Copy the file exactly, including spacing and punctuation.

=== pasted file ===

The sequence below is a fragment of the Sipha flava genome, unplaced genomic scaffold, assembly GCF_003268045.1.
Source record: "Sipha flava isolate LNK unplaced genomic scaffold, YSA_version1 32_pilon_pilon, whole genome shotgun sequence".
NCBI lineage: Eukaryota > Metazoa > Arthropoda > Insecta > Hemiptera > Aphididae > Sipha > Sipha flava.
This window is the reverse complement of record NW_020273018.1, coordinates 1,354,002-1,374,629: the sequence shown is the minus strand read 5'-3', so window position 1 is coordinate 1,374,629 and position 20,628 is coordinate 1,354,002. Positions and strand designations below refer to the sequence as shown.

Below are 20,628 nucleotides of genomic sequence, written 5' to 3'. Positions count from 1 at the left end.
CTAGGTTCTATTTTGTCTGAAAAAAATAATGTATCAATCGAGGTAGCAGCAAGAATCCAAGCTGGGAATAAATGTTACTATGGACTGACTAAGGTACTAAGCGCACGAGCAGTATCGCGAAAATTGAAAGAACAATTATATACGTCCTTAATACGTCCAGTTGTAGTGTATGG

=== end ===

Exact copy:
The sequence below is a fragment of the Sipha flava genome, unplaced genomic scaffold, assembly GCF_003268045.1.
Source record: "Sipha flava isolate LNK unplaced genomic scaffold, YSA_version1 32_pilon_pilon, whole genome shotgun sequence".
NCBI lineage: Eukaryota > Metazoa > Arthropoda > Insecta > Hemiptera > Aphididae > Sipha > Sipha flava.
This window is the reverse complement of record NW_020273018.1, coordinates 1,354,002-1,374,629: the sequence shown is the minus strand read 5'-3', so window position 1 is coordinate 1,374,629 and position 20,628 is coordinate 1,354,002. Positions and strand designations below refer to the sequence as shown.

Below are 20,628 nucleotides of genomic sequence, written 5' to 3'. Positions count from 1 at the left end.
CTAGGTTCTATTTTGTCTGAAAAAAATAATGTATCAATCGAGGTAGCAGCAAGAATCCAAGCTGGGAATAAATGTTACTATGGACTGACTAAGGTACTAAGCGCACGAGCAGTATCGCGAAAATTGAAAGAACAATTATATACGTCCTTAATACGTCCAGTTGTAGTGTATGG